Interestingly, the study also finds out that while some relief and welfare measures announced by the Centre and state governments did reach the migrants, many other measures bypassed them. For example, survey showed that almost 74% migrants had access to some form of subsidised cereal (rice or wheat) but only 12% got access to subsidised pulses. Moreover, only 7.7% of migrants in their native place reported being engaged in Mahatma Gandhi National Rural Employment Guarantee Act (MGNREGA) or any other public work. Further, the demand-driven skills-training under Garib Kalyan Rozgar Yojana (GKRY) has not reached most of these migrants. For instance, only 1.4% of migrants reported getting any skill upgradation or training at the native place in our survey. These employment schemes, including GKRY, have either neglected these migrants or migrants did not want to be engaged in MGNREGA work. Notably, many migrant workers reported a fall in the quality of food consumed during the lockdown and post-lockdown compared to the pre-lockdown level.
The examination of the first wave of Covid infection offers important policy lessons for the administration of the ongoing second wave. Firstly, we need to digitise all the data on migrants to formulate any action-plan in case another mass exodus starts. This needs to be backed by a periodic database on migrant workers, say, updated every five years, for any meaningful policy and action-plan based on this data.
Second, the portability of entitlements and social safety nets needs to be prioritised, be it food with ‘One-nation, one-ration card’ with an option to receive cash or grain in kind, or health insurance and treatment at any place, and a universal social protection programme for the vulnerable sections against such a pandemic.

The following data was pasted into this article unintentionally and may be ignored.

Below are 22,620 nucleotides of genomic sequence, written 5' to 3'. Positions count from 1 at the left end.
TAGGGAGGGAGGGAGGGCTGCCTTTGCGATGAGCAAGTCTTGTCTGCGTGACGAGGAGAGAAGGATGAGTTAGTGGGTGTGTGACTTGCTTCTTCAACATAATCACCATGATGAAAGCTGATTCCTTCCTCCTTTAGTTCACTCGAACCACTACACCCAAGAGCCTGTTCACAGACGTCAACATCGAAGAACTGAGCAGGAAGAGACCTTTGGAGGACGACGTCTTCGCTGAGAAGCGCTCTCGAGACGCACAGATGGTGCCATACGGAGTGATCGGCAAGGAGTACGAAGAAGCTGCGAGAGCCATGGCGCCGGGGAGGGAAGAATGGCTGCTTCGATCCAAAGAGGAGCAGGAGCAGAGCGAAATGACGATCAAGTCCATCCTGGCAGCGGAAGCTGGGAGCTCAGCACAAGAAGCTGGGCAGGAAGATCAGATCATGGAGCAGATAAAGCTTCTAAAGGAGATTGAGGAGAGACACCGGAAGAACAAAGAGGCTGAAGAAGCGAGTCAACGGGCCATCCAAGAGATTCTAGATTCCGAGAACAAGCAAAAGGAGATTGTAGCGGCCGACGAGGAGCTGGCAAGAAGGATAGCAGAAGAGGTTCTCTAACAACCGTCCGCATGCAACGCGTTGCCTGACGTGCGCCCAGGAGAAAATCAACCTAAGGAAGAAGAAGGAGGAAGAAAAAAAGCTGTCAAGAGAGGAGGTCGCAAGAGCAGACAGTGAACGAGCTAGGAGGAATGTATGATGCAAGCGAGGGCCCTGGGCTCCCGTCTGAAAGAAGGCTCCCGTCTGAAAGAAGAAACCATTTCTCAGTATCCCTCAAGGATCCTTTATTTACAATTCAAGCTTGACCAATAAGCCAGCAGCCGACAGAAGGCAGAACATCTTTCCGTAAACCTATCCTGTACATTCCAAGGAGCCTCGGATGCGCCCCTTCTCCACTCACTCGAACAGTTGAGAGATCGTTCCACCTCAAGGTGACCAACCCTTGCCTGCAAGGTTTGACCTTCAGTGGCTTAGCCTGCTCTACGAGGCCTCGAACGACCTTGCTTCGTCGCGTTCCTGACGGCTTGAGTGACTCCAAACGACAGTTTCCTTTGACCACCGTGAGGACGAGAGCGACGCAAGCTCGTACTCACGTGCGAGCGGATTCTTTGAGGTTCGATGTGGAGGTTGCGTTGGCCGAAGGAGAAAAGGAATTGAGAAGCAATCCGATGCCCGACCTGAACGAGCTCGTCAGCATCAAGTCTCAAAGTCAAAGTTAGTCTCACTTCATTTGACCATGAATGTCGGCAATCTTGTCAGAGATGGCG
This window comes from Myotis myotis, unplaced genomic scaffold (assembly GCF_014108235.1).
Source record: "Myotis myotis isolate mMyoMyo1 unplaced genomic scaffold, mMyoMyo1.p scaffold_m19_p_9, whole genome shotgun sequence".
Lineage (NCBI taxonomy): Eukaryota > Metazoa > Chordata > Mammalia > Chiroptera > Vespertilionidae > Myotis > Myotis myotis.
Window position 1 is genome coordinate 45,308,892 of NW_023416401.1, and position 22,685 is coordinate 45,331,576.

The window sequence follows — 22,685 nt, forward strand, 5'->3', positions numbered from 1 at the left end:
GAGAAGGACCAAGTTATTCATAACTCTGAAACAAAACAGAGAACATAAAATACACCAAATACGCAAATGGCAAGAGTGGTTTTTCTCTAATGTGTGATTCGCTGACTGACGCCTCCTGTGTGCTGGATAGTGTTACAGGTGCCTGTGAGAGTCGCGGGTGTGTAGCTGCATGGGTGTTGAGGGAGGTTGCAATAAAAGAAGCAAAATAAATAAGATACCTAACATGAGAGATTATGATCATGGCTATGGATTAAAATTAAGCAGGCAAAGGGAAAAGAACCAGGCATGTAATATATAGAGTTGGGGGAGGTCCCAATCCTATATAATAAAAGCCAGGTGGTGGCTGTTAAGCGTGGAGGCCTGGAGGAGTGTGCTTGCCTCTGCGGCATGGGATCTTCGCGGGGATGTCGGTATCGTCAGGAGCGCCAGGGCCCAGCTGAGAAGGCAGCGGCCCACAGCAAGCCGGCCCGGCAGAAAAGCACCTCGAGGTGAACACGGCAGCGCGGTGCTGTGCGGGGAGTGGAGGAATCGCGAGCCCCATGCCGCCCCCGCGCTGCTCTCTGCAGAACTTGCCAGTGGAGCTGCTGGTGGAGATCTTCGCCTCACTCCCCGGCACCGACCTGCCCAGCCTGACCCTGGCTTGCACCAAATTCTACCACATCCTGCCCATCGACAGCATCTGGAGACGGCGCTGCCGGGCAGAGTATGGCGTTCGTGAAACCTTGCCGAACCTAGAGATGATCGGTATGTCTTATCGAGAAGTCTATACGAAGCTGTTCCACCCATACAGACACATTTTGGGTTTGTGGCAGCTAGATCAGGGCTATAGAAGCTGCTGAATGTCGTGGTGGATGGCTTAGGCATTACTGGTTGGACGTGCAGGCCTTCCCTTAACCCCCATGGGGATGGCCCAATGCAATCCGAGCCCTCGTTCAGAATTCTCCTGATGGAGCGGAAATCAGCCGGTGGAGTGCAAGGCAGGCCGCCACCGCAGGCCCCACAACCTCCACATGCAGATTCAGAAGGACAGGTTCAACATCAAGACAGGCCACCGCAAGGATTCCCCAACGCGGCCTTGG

Third, the scale of permissible work under MGNREGA could be broadened to absorb the wide range of skilled and unskilled migrants. A local digital platform can be created at the Gram Panchayat level to register and connect the migrant workers and employers so that they get an opportunity to work closer to their home. The skill mapping of the migrants could be conducted through this portal at Gram Panchayat or block-level to provide employment on a demand-driven basis under GKRY. The eastern states also need a massive reconstruction programme-like Roosevelt’s New Deal during the Great Depression in the US, to build infrastructure, agricultural markets and rural housing, alleviating distress migration in the medium to long run. Lastly, amid the rising cases, vaccine production needs to be ramped up to inoculate the most vulnerable population.
However, there remains a big question on the table: With our political and religious leaders flouting all norms of Covid-appropriate-behaviour during election rallies and religious congregations, how can we bring discipline amongst general public? The moral credibility of our leaders to impose lockdowns has surely eroded. India may have to pay a heavy price for this, surpassing Brazil and the US in number of Covid cases in the coming months. A sad story indeed.
Gulati is Infosys Chair professor for agriculture, and Jose is research fellow, ICRIER. Singh is CEO, ISSRF